J.D. Trout, “Wondrous Truths: The Improbable Triumph of Modern Science” (Oxford UP, 2016)
The social practice we call science has had spectacular success in explaining the natural world since the 17th century. While advanced mathematics and other precursors of modern science were not unique to Europe, it was there that Isaac Newton, Robert… Read More
Kenneth Schaffner, “Behaving: What’s Genetic, What’s Not, and Why Should We Care?” (Oxford UP, 2016)
In the genes vs. environment debate, it is widely accepted that what we do, who we are, and what mental illnesses we are at risk for result from a complex combination of both factors. Just how complex is revealed in… Read More
Martha Nussbaum, “Anger and Forgiveness: Resentment, Generosity, Justice” (Oxford UP, 2016)
Anger is among the most familiar phenomena in our moral lives. It is common to think that anger is an appropriate, and sometimes morally required, emotional response to wrongdoing and injustice. In fact, our day-to-day lives are saturated with inducements… Read More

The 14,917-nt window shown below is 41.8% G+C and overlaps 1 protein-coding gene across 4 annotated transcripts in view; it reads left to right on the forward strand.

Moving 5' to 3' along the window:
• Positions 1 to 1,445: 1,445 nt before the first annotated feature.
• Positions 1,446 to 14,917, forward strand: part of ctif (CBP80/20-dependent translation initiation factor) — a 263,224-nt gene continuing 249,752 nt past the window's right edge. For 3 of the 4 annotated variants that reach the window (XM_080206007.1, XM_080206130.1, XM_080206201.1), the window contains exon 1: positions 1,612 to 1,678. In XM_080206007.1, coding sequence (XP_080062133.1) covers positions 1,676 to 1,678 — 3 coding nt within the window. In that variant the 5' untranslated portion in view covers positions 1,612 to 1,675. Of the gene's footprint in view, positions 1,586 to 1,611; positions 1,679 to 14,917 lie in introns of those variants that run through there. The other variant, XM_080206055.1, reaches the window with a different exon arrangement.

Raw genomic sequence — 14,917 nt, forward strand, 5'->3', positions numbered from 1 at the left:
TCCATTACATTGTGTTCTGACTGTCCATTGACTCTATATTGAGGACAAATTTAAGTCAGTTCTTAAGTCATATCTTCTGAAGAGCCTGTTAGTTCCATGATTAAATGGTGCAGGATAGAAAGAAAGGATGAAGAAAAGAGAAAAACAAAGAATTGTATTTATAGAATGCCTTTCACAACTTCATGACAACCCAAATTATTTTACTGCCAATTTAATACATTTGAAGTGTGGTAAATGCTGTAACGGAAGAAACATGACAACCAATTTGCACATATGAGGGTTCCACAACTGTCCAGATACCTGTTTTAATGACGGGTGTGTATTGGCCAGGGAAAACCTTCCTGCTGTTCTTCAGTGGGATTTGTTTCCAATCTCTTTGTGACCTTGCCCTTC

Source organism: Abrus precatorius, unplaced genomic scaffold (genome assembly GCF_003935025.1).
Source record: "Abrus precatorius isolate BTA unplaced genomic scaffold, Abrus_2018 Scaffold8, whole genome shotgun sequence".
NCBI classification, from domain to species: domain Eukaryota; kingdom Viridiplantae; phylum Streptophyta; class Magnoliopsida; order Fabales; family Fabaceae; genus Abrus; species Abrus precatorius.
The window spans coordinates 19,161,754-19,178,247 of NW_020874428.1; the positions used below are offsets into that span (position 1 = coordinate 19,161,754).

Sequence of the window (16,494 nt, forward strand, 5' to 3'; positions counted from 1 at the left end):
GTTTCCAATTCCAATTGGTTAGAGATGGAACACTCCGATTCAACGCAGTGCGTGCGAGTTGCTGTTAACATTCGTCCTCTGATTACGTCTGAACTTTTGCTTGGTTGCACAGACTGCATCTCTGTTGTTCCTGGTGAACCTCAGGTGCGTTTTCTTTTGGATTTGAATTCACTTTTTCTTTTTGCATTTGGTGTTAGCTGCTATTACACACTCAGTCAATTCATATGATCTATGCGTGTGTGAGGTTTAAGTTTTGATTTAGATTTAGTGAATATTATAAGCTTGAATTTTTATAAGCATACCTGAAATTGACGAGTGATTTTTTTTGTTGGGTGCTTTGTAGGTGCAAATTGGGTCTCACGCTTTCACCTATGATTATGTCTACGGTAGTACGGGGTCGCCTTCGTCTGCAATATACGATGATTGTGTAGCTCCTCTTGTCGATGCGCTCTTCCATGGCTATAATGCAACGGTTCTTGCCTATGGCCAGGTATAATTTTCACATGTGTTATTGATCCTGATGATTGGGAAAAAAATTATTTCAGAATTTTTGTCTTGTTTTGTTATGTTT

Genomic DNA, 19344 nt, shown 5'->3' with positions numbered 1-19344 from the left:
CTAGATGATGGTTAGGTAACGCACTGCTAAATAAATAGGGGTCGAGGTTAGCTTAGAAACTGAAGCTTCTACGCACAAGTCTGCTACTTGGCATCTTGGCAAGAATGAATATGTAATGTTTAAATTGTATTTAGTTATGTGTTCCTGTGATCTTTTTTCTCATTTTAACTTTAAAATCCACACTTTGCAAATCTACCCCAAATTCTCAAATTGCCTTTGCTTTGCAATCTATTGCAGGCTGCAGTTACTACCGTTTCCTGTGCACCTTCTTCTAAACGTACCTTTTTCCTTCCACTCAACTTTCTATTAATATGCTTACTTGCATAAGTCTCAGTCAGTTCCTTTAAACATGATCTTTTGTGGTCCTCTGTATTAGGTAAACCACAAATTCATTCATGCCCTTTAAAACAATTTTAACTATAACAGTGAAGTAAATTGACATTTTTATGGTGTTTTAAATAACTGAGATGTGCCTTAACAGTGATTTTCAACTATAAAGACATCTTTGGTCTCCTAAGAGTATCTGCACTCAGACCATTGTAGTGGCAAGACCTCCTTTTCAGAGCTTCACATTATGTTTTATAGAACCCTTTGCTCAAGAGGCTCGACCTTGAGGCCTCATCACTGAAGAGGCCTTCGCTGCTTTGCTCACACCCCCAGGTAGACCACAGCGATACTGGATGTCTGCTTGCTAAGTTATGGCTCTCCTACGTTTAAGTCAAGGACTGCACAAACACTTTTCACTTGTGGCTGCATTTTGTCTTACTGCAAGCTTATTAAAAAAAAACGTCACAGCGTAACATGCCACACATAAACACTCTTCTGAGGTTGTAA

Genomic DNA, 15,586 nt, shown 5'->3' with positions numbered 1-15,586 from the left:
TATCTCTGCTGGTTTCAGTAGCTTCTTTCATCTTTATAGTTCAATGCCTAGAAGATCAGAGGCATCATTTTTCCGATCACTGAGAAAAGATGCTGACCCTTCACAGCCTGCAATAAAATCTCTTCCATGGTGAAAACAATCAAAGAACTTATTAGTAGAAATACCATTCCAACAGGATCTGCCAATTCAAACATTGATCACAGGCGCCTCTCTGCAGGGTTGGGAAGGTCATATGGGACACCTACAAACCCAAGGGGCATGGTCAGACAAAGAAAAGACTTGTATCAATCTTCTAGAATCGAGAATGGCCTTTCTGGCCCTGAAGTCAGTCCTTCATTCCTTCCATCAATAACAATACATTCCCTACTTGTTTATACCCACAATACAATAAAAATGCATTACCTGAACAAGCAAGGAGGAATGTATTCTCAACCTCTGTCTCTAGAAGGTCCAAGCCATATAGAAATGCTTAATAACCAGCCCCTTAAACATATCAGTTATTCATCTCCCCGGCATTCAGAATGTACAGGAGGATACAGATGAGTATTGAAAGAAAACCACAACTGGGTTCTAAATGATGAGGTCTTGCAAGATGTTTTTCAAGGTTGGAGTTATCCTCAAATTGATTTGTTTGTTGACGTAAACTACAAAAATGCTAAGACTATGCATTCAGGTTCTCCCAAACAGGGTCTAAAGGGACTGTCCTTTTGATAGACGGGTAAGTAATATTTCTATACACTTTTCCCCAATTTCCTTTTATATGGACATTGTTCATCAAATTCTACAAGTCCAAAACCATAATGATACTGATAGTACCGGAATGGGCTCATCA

Silvia Jonas, “Ineffability and Its Metaphysics: The Unspeakable in Art, Religion, and Philosophy” (Palgrave Macmillan, 2016)
There is a long history in philosophy, art and religion of claims about the ineffable from The One in Plotinus to Kant’s noumena or thing-in-itself to Wittgenstein’s famous remark at the end of Tractatus that “whereof one cannot speak, thereof… Read More
Diana Heney, “Toward a Pragmatist Metaethics” (Routledge, 2016)
The pragmatist tradition in philosophy tends to focus on the pioneering work of its founding trio of Charles Pierce, William James, and John Dewey, who together proposed and developed a distinctive kind of naturalist empiricism. Though they disagreed sharply over… Read More
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